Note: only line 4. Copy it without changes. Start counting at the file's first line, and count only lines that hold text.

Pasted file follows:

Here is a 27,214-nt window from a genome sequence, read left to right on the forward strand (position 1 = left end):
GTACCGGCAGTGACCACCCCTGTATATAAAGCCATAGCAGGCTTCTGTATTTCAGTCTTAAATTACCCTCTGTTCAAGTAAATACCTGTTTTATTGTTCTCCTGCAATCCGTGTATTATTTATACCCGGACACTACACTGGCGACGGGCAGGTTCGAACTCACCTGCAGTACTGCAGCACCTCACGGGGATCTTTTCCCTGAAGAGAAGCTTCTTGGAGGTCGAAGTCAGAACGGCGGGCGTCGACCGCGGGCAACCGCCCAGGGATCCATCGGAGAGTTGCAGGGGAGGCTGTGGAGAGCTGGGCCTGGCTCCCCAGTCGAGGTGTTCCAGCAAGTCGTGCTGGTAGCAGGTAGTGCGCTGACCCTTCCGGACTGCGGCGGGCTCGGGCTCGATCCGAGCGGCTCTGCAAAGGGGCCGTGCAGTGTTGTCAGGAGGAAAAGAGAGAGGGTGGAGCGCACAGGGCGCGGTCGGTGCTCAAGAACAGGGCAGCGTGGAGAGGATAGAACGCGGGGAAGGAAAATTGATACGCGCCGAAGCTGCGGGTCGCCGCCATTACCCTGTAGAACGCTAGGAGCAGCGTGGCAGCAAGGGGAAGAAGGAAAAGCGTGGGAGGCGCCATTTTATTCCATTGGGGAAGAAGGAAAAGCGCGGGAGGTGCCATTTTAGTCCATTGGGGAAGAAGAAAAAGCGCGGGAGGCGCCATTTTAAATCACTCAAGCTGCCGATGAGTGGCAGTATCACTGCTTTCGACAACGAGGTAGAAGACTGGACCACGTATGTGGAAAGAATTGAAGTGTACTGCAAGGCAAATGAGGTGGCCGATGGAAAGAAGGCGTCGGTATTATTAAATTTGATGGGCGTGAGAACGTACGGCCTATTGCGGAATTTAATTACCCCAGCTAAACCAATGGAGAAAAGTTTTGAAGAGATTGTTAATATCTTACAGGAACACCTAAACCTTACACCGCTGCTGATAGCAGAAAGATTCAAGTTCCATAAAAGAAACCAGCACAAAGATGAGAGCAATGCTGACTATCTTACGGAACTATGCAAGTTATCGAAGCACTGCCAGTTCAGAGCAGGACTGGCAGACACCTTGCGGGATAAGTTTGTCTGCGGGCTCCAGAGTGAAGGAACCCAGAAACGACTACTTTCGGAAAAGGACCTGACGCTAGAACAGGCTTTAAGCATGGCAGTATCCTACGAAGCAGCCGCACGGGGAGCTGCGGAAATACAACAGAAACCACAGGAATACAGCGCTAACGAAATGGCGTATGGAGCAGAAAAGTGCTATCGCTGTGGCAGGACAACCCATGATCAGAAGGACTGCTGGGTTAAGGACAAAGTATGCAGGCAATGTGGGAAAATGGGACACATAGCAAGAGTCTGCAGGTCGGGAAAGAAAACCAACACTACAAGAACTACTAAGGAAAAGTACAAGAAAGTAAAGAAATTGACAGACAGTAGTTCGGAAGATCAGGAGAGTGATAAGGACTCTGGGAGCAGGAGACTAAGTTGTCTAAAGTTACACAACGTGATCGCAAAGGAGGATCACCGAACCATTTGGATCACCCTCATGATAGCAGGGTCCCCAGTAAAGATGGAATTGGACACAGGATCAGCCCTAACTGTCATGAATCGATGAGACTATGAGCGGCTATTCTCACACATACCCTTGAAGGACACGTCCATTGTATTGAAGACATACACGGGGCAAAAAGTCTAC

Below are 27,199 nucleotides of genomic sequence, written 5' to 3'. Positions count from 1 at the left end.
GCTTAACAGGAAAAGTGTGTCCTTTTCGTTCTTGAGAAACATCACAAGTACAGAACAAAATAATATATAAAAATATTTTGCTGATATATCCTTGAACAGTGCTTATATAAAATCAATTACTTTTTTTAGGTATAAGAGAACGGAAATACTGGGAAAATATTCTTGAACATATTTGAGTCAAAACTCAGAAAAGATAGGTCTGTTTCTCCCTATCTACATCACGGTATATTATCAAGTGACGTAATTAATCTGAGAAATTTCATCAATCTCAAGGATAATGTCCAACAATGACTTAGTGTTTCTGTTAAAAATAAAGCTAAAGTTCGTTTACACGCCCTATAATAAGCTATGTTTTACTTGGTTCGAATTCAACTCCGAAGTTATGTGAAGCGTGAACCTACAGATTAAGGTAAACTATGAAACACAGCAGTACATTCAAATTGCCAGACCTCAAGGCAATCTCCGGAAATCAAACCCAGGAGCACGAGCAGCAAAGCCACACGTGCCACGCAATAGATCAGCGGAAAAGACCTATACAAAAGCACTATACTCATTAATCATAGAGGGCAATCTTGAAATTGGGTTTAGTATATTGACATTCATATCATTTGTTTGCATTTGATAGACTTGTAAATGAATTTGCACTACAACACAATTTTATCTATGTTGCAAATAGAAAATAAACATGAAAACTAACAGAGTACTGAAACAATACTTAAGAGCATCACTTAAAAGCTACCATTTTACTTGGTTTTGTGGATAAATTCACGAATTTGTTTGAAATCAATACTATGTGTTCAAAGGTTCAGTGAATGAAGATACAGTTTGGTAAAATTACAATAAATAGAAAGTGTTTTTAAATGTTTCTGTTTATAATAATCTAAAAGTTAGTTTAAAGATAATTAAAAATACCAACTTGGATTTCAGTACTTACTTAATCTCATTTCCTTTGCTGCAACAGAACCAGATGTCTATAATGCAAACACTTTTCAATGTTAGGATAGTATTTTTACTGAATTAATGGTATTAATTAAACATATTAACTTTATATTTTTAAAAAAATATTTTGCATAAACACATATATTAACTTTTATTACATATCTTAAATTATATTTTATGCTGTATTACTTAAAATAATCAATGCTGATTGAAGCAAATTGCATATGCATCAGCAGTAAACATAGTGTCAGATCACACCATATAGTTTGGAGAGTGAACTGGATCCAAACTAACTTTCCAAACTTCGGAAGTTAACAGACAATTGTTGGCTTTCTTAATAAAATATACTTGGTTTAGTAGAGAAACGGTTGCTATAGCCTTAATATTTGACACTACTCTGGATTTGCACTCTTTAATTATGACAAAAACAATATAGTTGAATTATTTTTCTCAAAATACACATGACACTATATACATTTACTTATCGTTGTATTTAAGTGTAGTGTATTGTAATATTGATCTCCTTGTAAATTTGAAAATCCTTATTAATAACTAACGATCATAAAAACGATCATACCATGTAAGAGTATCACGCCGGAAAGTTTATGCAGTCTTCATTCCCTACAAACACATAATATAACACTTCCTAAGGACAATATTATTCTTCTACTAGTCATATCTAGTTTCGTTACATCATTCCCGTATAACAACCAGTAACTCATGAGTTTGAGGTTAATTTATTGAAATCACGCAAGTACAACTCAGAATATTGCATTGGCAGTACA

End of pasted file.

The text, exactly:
GCTTAACAGGAAAAGTGTGTCCTTTTCGTTCTTGAGAAACATCACAAGTACAGAACAAAATAATATATAAAAATATTTTGCTGATATATCCTTGAACAGTGCTTATATAAAATCAATTACTTTTTTTAGGTATAAGAGAACGGAAATACTGGGAAAATATTCTTGAACATATTTGAGTCAAAACTCAGAAAAGATAGGTCTGTTTCTCCCTATCTACATCACGGTATATTATCAAGTGACGTAATTAATCTGAGAAATTTCATCAATCTCAAGGATAATGTCCAACAATGACTTAGTGTTTCTGTTAAAAATAAAGCTAAAGTTCGTTTACACGCCCTATAATAAGCTATGTTTTACTTGGTTCGAATTCAACTCCGAAGTTATGTGAAGCGTGAACCTACAGATTAAGGTAAACTATGAAACACAGCAGTACATTCAAATTGCCAGACCTCAAGGCAATCTCCGGAAATCAAACCCAGGAGCACGAGCAGCAAAGCCACACGTGCCACGCAATAGATCAGCGGAAAAGACCTATACAAAAGCACTATACTCATTAATCATAGAGGGCAATCTTGAAATTGGGTTTAGTATATTGACATTCATATCATTTGTTTGCATTTGATAGACTTGTAAATGAATTTGCACTACAACACAATTTTATCTATGTTGCAAATAGAAAATAAACATGAAAACTAACAGAGTACTGAAACAATACTTAAGAGCATCACTTAAAAGCTACCATTTTACTTGGTTTTGTGGATAAATTCACGAATTTGTTTGAAATCAATACTATGTGTTCAAAGGTTCAGTGAATGAAGATACAGTTTGGTAAAATTACAATAAATAGAAAGTGTTTTTAAATGTTTCTGTTTATAATAATCTAAAAGTTAGTTTAAAGATAATTAAAAATACCAACTTGGATTTCAGTACTTACTTAATCTCATTTCCTTTGCTGCAACAGAACCAGATGTCTATAATGCAAACACTTTTCAATGTTAGGATAGTATTTTTACTGAATTAATGGTATTAATTAAACATATTAACTTTATATTTTTAAAAAAATATTTTGCATAAACACATATATTAACTTTTATTACATATCTTAAATTATATTTTATGCTGTATTACTTAAAATAATCAATGCTGATTGAAGCAAATTGCATATGCATCAGCAGTAAACATAGTGTCAGATCACACCATATAGTTTGGAGAGTGAACTGGATCCAAACTAACTTTCCAAACTTCGGAAGTTAACAGACAATTGTTGGCTTTCTTAATAAAATATACTTGGTTTAGTAGAGAAACGGTTGCTATAGCCTTAATATTTGACACTACTCTGGATTTGCACTCTTTAATTATGACAAAAACAATATAGTTGAATTATTTTTCTCAAAATACACATGACACTATATACATTTACTTATCGTTGTATTTAAGTGTAGTGTATTGTAATATTGATCTCCTTGTAAATTTGAAAATCCTTATTAATAACTAACGATCATAAAAACGATCATACCATGTAAGAGTATCACGCCGGAAAGTTTATGCAGTCTTCATTCCCTACAAACACATAATATAACACTTCCTAAGGACAATATTATTCTTCTACTAGTCATATCTAGTTTCGTTACATCATTCCCGTATAACAACCAGTAACTCATGAGTTTGAGGTTAATTTATTGAAATCACGCAAGTACAACTCAGAATATTGCATTGGCAGTACA